The Post

By John Russell

How did the postal service begin?

For as long as humans have existed there has been a need to keep in touch, to transfer information between people in different places. This could have been news about important events, military information, or families staying in contact. Before the invention of writing, spoken - oral messages were carried from one person to another or between towns. Writing made it much easier to send longer messages; however, it was still difficult to make sure that your message got to the right place.

Who organised the first delivery system?

The Romans created an organised system of mail delivery, called Cursus Publicus. This was used by the Emperor and officials to transfer information throughout the Empire. Staging posts and a relay system with horses and carriages meant that messages could move quickly, by using many riders instead of one. It was very important for law and order, business, and military reasons that good communication systems existed. However, the Romans were not (as many people think) the first to realise this. In 2000 BC the Egyptians used a similar messenger system to keep people informed about the laws in the country. The Chinese and Persian empires also used systems of horses and riders more than 500 years before the Romans.
罗马人创造了 一个有组织的邮件传递系统,叫做“为公众奔波的人”。该系统被皇帝和政府官员用于在帝国之间传递信息。驿站邮递和匹配马车的中继系统意思是通过使用许多骑手而不是一个可以让消息传得很快。好的通讯系统的存在对于法令,商贸和军事原因来说非常重要。然而,第一个实现的不是罗马(就像人们想的那样)。公元前2000年,埃及人使用一种相似的信息系统让国内的人们获知法律。中国和波斯帝国也在早于罗马人500年前同样使用了马和骑手的邮递系统。

What came after the Romans?

After the Roman postal service disappeared, other systems were created, but never again as large as the Roman’s. Rulers of countries or regions (such as Charlemagne) and even the church created their own official mail network. It was also very important for business between countries that good communication existed; international traders and many capital cities set up unofficial postal links. There was one such link between Venice and Constantinople in the 14th Century.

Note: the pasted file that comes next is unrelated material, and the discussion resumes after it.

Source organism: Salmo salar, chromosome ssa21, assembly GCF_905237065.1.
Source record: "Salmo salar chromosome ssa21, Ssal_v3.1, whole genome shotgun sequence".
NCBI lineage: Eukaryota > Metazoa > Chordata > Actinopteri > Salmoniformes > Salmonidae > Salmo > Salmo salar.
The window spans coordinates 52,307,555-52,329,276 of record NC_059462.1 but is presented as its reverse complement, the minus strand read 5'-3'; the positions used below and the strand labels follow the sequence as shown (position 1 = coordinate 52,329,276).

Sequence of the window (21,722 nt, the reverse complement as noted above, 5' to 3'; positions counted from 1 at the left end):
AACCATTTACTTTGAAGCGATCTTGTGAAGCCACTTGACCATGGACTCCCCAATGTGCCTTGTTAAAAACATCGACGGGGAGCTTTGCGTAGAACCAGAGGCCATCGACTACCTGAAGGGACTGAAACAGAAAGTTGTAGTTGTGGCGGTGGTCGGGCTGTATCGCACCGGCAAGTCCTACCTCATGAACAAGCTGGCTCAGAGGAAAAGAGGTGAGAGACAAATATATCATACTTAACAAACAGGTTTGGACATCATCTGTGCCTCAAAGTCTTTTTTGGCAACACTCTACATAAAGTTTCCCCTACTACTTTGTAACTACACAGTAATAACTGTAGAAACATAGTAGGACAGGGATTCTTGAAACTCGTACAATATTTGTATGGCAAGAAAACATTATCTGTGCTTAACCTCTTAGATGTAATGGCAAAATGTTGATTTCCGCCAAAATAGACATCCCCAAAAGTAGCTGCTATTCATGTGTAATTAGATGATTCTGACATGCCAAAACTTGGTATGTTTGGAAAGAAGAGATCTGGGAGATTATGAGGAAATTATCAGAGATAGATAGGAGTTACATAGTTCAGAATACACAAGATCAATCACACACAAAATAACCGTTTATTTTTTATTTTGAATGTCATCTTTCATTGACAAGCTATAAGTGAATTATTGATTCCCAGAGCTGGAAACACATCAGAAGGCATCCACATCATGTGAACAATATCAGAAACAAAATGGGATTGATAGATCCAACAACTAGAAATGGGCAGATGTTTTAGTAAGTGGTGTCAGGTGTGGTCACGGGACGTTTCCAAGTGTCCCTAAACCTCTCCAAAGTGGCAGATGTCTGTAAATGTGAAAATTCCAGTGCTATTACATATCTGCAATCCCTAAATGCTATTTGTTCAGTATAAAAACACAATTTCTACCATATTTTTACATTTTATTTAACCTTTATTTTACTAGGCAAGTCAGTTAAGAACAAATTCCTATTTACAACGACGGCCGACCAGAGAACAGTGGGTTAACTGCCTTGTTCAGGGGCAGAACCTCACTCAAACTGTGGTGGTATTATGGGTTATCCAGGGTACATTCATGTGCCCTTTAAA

Who could use the post?

Until the mid 1600's in Europe only official Government messages could be carried by the state networks; everyone else had to use less secure, unofficial networks. However, as more roads were built, unofficial networks became safer, more reliable and very profitable. Realising they could make money, governments in most countries took control of their own public postal system - making the unofficial networks illegal!

How was it paid for?

Before the invention of the postage stamp, letters were 'franked.' This meant that it was marked on the letter that delivery had been paid for. This could have been either written or stamped. A post-mark was also stamped on the letter. Invented in 1660 in England, this was a mark that showed where and when the letter had been posted. It was used to see how long it took to deliver the letter - to make sure the service was reliable.

When were stamps invented?

A number of countries claim to have invented the idea of stamps - placing a piece of paper on the letter showing that delivery had been paid for. But the first widely available stamp was the Penny Blank, introduced in Britain by a man called Rowland Hill in 1840. It was a black stamp with a white picture of the Queen’s head on it. Hill changed the idea of payment from distance to weight, which meant you paid for how heavy your letter was, not how far it travelled. The year before its introduction about 75 million letters had been posted in Britain, yet only 10 years later over 340 million letters were sent using stamps. It was a very important invention and completely changed the postal system. To buy a first-edition of this stamp today can cost over £1000!

Who decides international prices?

Until the 1870's it was still very expensive to send mail to other countries. The Universal Postal Union was created in 1874 to help countries work together and set reasonable prices for international mail prices. It cannot tell individual countries how much to charge, but it encourages co-operation. Its main aim is to make sure that "all people have affordable and reliable access to postal services.

What is snail mail?

With the creation of airmail, it's now cheap and quick to send letters to most parts of the world. Unfortunately, the growth of new technology (The Internet, emails, fax machines) means that traditional postal services are becoming less popular. Many people now call traditional post “snail mail”, because it does not have the speed of an email or a text message. Remember though, it has been here for over 2000 years, and is still a way of delivering a personal message. Why don't you write a letter to someone today?